ALBERT ERNEST FREE was born in Corack, Victoria, in 1894.  Another of my ANZAC relatives, he was the third and youngest child of Samuel and Fanny (nee Shepherd), and his elder brother was also to lose his life to the Great War.

Albert enlisted on 24 July 1916, having been working as a farm hand.  He was reported "Missing in Action" on this day and a Court of Enquiry in May 1918 decided that he was killed in action today one hundred years ago.  He is commemorated on the Menin Gate Memorial at Ypres.

We will remember them.

25 September 2017

GREAT WAR CENTENARY: William Ablewhite

William Henry Ablewhite was born in 1897 in Grantham and christened on 15 September that year at St John, Spittlegate, Lincs.  Third of seven children of Thomas and Mary Elizabeth (nee Culpin), he was a 13-year-old errand boy at the time of the 1911 census and may, or may not, be my sixth cousin twice removed - we may share a common ancester who was born circa 1685.

William was serving with the 1st Battalion, the Queen's (Royal West Surrey Regiment) at the time of his death one hundred years ago.  He is buried in Tyne Cot cemetery, one of the largest CWG cemeteries.

We  will remember them.

20 September 2017


Albert Langford Mitchell was my third cousin once removed and was born in Brixton, London, in 1886, the third & youngest child of Neville & Sarah Elizabeth (nee Langford).  Still a schoolboy in 1911 Tooting, he enlisted as a rifleman in the 2nd/8th Battalion, the London Regiment and was killed on 20th September 1917 when he was just 19 years old.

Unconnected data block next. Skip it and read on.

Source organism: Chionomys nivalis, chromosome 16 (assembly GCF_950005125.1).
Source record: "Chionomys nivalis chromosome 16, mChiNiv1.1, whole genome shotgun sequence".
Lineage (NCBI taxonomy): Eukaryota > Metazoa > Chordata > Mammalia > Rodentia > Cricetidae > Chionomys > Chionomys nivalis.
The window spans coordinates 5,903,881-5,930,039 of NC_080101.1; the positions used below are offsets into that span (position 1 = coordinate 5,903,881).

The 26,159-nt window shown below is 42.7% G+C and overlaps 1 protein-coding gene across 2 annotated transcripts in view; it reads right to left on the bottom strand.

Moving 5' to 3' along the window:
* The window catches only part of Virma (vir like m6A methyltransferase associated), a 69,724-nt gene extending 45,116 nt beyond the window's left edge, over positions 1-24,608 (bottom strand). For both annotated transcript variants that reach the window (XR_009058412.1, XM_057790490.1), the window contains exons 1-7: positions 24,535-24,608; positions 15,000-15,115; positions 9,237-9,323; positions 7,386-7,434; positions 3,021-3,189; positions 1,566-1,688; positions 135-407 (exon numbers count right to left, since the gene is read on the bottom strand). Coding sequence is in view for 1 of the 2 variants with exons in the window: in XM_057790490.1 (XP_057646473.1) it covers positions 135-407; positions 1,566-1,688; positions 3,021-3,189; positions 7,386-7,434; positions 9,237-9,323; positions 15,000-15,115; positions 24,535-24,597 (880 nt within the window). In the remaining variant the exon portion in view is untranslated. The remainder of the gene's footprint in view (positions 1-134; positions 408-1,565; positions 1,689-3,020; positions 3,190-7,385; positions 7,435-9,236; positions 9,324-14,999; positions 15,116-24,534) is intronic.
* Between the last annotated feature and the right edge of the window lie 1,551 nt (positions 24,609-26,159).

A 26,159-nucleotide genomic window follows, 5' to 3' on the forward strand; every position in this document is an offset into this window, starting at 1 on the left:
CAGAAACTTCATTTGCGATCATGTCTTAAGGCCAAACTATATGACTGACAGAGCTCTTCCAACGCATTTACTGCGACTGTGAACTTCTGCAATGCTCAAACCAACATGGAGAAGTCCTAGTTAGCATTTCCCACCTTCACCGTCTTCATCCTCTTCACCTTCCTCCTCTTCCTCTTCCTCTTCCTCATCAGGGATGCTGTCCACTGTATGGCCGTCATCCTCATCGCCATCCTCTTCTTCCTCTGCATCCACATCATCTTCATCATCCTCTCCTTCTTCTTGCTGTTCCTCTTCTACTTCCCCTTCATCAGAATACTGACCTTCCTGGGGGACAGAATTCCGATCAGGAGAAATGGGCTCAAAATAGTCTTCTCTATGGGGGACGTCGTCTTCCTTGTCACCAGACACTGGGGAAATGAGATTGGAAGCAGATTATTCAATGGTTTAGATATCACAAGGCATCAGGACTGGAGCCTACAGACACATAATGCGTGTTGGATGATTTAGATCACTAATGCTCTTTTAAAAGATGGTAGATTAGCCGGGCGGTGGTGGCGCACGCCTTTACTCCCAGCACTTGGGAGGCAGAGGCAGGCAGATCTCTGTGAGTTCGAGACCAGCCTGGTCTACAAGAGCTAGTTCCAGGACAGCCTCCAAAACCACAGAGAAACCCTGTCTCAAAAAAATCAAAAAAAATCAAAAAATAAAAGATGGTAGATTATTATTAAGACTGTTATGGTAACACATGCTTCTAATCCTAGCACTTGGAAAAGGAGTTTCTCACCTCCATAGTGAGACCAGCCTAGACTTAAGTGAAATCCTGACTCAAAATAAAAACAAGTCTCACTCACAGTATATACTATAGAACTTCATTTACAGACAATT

Alas I know no more than this, except that he is commemorated on the Menin Gate Memorial at Ypres.

We will remember them.

24 August 2017


Horace Langford Wesley, to given him his full name, was born in Stretham, Cambs, in 1889 and was my second cousin twice removed.  Tenth of the eleven children of George Westley Langford (who changed his surname to Wesley when he married) and Jane (nee Rowell), Horace was christened in St James, Stretham on 18 December in the same year.

Horace grew up in Stretham and was boarding at 'The White House' in the village at the time of the 1911 census and was working as a farm labourer.

When he first enlisted, Horace joined the Suffolk regiment along with many other lads from Stretham, but clearly transferred to the King's Shropshire Light Infantry as he was serving with them at the time of his death one hundred years ago today.  He is buried in the Lijssenthoek Military Cemetery.

We will remember them.

20 July 2017


Cecil Harold Blaydon was my fourth cousin three times removed and he was born in Mildenhall, Suffolk, in 1895, fourth of the five children of Sydney & Mary (nee Vale).  By 1901 the family was had moved to Fordham in Cambridgeshire where Cecil, at five years old, had presumably started school.  A further move took the family to the Luton area in Bedfordshire and 1911 showed Cecil, aged 15, a picker hand.

Enlisting in 1914 in Luton, Cecil joined the 5th Battalion, Bedfordshire Regiment and, by 1917 was serving in the Egyptian Theatre; he died on 20 July in Palestine.  The Luton News & Bedfordshire Times produced the following on 16 August:-

"Pte. C Blaydon
The war has taken heavy toll of the household of Mr and Mrs Blaydon, The Knapps, Toddington-road, Leagrave,  Official intimation has been received that their second son, Pte. C Blaydon, was killed in action on July 20th.  Since the outbreak of war he had been serving with the Bedfordshire Regiment, including the Dardanelles campaign.  He was a stretcher-bearer, and had seen considerable active service.  The youngest son, Pte. A Blaydon, was killed at Suvla Bay on August 15th, 1915, with the 1/5ths.  The eldest son, Percy, is serving in France with the RGA, and was recently in hospital suffering from shell-shock. but he has now returned to his battery.